That’s how I knew it was Fear talking, because that’s what Fear does: it tries to ride shotgun and push its twin, Curiosity, to the backseat — or better yet, off the wagon altogether. It reflects our confusion and doubts; it rationalizes our insecurities. It holds your face in its gentle hands like a loving friend, stares deep into your eyes, offers you comfort, and begs you — please, please — not to look away.

Let’s be honest: I was scared. But I was also curious, and I knew I was capable of reading signs and following blazes, and just kind of figuring it out.

Fear keeps us from getting eaten by bears, yes! But it also takes us away from adventure. And I didn’t spend weeks preparing and packing, driving five hours into western Pennsylvania, I didn’t cut myself in the first three minutes while hauling firewood, race to get my camp set up before dark, didn’t brave D.C. Beltway traffic and Appalachian back roads, burned fingers and cold showers, wet shoes and a tiny cot, stink bugs and spiders and frustration and loneliness just to sit alone on a gravel pad and be very, very, very safe.

Not this time, Fear. Today, we’re going on an adventure.

In her book, Big Magic, Elizabeth Gilbert explains in her evocative Liz-Gilbertian way why it’s worth the ugly discomfort of leaning into fear if you want to live a life where you actually, you know, do meaningful things:

“It isn’t always comfortable or easy — carrying your fear around with you on your great and ambitious road trip, I mean — but it’s always worth it, because if you can’t learn to travel comfortably alongside your fear, then you’ll never be able to go anywhere interesting or do anything interesting. 

“And that would be a pity, because your life is short and rare and amazing and miraculous, and you want to do really interesting things and make really interesting things while you’re still here. […] we simply do not have time anymore to think so small.”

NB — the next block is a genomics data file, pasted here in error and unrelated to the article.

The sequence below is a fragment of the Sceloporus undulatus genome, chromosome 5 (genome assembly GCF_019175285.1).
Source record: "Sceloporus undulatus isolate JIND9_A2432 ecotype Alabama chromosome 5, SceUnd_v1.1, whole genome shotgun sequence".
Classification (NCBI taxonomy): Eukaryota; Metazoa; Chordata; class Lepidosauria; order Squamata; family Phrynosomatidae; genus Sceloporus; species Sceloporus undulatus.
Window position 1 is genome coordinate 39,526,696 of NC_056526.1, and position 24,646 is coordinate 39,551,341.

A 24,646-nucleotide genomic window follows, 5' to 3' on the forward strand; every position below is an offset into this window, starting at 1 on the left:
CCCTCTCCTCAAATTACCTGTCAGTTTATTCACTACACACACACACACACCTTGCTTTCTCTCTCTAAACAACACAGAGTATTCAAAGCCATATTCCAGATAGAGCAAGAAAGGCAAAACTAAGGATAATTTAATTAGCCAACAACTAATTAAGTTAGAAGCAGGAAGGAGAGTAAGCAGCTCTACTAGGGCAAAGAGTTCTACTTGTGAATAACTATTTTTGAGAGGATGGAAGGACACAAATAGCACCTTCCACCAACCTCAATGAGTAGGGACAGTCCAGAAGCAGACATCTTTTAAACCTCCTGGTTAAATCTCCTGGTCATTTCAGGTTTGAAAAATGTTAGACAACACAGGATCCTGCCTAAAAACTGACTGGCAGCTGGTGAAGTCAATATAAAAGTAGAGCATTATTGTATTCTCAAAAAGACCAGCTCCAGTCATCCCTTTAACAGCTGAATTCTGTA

I never made it to the place I had intended to go. I don’t even remember what it was. Instead, I found the joy and freedom that comes with play and calculated risk. After that, I hiked all over the place, every day — wherever and whenever my curiosity took me. I had punched through the tissue paper wall, and now the woods were my home. There was so much beauty. There was so much peace.

You know what there wasn’t? Bears.

All of which is to say this:

That place you want to go — the life you want to experience, the work you want to create, the people you want to meet — lies far beyond your tent; it’s deep in the woods along a rocky, twisted, unfamiliar path. Fear will step in front of you, time and time again, suggesting detours, shortcuts, even a full retreat. All terrible suggestions.

The way forward is not to fight fear, argue with it, negotiate with it, bury it, destroy it, or least of all — to follow it.

All you need to do is see it. Hear it. Give it a little pat on the shoulder. Maybe offer it soup after you tell it to get in the back and keep an eye out for bears.

Then pack yourself a snack, my friend, and start walking.